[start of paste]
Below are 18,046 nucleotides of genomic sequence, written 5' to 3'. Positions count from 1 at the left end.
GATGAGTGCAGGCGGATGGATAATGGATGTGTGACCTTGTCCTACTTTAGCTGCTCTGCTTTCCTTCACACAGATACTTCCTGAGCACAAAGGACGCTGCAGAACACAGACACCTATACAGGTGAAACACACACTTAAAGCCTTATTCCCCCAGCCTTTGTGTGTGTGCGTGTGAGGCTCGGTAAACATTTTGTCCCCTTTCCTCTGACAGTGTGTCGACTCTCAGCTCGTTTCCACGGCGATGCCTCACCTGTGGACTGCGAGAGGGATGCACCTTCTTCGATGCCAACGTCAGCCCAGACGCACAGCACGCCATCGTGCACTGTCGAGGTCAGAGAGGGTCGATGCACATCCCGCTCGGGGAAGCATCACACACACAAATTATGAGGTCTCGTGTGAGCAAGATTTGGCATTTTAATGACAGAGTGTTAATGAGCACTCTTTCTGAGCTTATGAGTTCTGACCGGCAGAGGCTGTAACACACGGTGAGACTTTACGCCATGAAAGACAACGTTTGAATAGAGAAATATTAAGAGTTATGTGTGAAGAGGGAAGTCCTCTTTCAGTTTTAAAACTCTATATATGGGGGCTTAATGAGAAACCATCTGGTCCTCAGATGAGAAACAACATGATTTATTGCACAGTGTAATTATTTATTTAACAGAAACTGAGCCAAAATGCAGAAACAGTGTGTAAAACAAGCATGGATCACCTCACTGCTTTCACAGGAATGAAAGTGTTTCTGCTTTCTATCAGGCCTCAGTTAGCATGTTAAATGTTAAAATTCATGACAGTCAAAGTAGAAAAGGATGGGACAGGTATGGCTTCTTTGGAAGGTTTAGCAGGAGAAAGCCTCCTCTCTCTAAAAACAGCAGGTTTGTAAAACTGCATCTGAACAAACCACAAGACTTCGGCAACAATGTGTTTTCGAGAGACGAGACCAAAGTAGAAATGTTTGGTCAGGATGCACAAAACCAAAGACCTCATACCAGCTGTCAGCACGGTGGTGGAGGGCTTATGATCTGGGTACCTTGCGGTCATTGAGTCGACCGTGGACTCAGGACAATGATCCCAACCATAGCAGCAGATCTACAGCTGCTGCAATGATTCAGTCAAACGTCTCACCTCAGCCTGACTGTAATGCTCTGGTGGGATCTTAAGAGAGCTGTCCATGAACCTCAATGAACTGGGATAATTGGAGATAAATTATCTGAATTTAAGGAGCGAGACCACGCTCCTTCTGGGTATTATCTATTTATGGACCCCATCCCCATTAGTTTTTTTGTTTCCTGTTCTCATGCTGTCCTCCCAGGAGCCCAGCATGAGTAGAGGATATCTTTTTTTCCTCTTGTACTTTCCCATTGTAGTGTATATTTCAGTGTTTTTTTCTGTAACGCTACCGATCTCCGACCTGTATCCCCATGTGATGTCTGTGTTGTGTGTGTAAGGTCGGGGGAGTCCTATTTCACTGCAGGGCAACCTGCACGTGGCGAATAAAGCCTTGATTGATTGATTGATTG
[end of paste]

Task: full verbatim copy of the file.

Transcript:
Below are 18,046 nucleotides of genomic sequence, written 5' to 3'. Positions count from 1 at the left end.
GATGAGTGCAGGCGGATGGATAATGGATGTGTGACCTTGTCCTACTTTAGCTGCTCTGCTTTCCTTCACACAGATACTTCCTGAGCACAAAGGACGCTGCAGAACACAGACACCTATACAGGTGAAACACACACTTAAAGCCTTATTCCCCCAGCCTTTGTGTGTGTGCGTGTGAGGCTCGGTAAACATTTTGTCCCCTTTCCTCTGACAGTGTGTCGACTCTCAGCTCGTTTCCACGGCGATGCCTCACCTGTGGACTGCGAGAGGGATGCACCTTCTTCGATGCCAACGTCAGCCCAGACGCACAGCACGCCATCGTGCACTGTCGAGGTCAGAGAGGGTCGATGCACATCCCGCTCGGGGAAGCATCACACACACAAATTATGAGGTCTCGTGTGAGCAAGATTTGGCATTTTAATGACAGAGTGTTAATGAGCACTCTTTCTGAGCTTATGAGTTCTGACCGGCAGAGGCTGTAACACACGGTGAGACTTTACGCCATGAAAGACAACGTTTGAATAGAGAAATATTAAGAGTTATGTGTGAAGAGGGAAGTCCTCTTTCAGTTTTAAAACTCTATATATGGGGGCTTAATGAGAAACCATCTGGTCCTCAGATGAGAAACAACATGATTTATTGCACAGTGTAATTATTTATTTAACAGAAACTGAGCCAAAATGCAGAAACAGTGTGTAAAACAAGCATGGATCACCTCACTGCTTTCACAGGAATGAAAGTGTTTCTGCTTTCTATCAGGCCTCAGTTAGCATGTTAAATGTTAAAATTCATGACAGTCAAAGTAGAAAAGGATGGGACAGGTATGGCTTCTTTGGAAGGTTTAGCAGGAGAAAGCCTCCTCTCTCTAAAAACAGCAGGTTTGTAAAACTGCATCTGAACAAACCACAAGACTTCGGCAACAATGTGTTTTCGAGAGACGAGACCAAAGTAGAAATGTTTGGTCAGGATGCACAAAACCAAAGACCTCATACCAGCTGTCAGCACGGTGGTGGAGGGCTTATGATCTGGGTACCTTGCGGTCATTGAGTCGACCGTGGACTCAGGACAATGATCCCAACCATAGCAGCAGATCTACAGCTGCTGCAATGATTCAGTCAAACGTCTCACCTCAGCCTGACTGTAATGCTCTGGTGGGATCTTAAGAGAGCTGTCCATGAACCTCAATGAACTGGGATAATTGGAGATAAATTATCTGAATTTAAGGAGCGAGACCACGCTCCTTCTGGGTATTATCTATTTATGGACCCCATCCCCATTAGTTTTTTTGTTTCCTGTTCTCATGCTGTCCTCCCAGGAGCCCAGCATGAGTAGAGGATATCTTTTTTTCCTCTTGTACTTTCCCATTGTAGTGTATATTTCAGTGTTTTTTTCTGTAACGCTACCGATCTCCGACCTGTATCCCCATGTGATGTCTGTGTTGTGTGTGTAAGGTCGGGGGAGTCCTATTTCACTGCAGGGCAACCTGCACGTGGCGAATAAAGCCTTGATTGATTGATTGATTG